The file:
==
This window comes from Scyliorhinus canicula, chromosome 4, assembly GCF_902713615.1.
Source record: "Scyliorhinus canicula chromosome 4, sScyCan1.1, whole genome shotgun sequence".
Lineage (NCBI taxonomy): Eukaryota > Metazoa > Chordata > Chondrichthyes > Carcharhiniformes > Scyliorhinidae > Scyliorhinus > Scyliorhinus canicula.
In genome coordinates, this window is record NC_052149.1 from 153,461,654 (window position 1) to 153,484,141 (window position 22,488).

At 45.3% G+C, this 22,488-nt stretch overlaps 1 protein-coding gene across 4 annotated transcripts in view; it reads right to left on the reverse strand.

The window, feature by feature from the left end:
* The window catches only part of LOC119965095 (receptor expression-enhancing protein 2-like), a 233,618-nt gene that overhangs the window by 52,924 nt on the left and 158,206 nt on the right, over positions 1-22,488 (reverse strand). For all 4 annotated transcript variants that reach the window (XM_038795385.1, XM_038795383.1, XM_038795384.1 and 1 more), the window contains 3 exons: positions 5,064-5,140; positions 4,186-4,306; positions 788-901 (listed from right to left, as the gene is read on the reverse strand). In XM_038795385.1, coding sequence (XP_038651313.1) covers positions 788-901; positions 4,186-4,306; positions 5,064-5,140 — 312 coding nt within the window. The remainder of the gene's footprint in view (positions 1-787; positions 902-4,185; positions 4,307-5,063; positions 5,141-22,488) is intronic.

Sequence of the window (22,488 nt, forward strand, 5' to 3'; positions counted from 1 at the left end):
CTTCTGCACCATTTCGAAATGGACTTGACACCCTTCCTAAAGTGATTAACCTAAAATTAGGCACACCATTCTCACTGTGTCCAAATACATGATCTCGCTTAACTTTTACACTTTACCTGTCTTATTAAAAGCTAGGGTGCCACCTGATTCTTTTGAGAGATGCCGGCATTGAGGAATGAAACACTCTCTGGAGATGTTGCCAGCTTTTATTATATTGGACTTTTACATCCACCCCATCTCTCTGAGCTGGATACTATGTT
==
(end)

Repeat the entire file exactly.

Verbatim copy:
This window comes from Scyliorhinus canicula, chromosome 4, assembly GCF_902713615.1.
Source record: "Scyliorhinus canicula chromosome 4, sScyCan1.1, whole genome shotgun sequence".
Lineage (NCBI taxonomy): Eukaryota > Metazoa > Chordata > Chondrichthyes > Carcharhiniformes > Scyliorhinidae > Scyliorhinus > Scyliorhinus canicula.
In genome coordinates, this window is record NC_052149.1 from 153,461,654 (window position 1) to 153,484,141 (window position 22,488).

At 45.3% G+C, this 22,488-nt stretch overlaps 1 protein-coding gene across 4 annotated transcripts in view; it reads right to left on the reverse strand.

The window, feature by feature from the left end:
* The window catches only part of LOC119965095 (receptor expression-enhancing protein 2-like), a 233,618-nt gene that overhangs the window by 52,924 nt on the left and 158,206 nt on the right, over positions 1-22,488 (reverse strand). For all 4 annotated transcript variants that reach the window (XM_038795385.1, XM_038795383.1, XM_038795384.1 and 1 more), the window contains 3 exons: positions 5,064-5,140; positions 4,186-4,306; positions 788-901 (listed from right to left, as the gene is read on the reverse strand). In XM_038795385.1, coding sequence (XP_038651313.1) covers positions 788-901; positions 4,186-4,306; positions 5,064-5,140 — 312 coding nt within the window. The remainder of the gene's footprint in view (positions 1-787; positions 902-4,185; positions 4,307-5,063; positions 5,141-22,488) is intronic.

Sequence of the window (22,488 nt, forward strand, 5' to 3'; positions counted from 1 at the left end):
CTTCTGCACCATTTCGAAATGGACTTGACACCCTTCCTAAAGTGATTAACCTAAAATTAGGCACACCATTCTCACTGTGTCCAAATACATGATCTCGCTTAACTTTTACACTTTACCTGTCTTATTAAAAGCTAGGGTGCCACCTGATTCTTTTGAGAGATGCCGGCATTGAGGAATGAAACACTCTCTGGAGATGTTGCCAGCTTTTATTATATTGGACTTTTACATCCACCCCATCTCTCTGAGCTGGATACTATGTT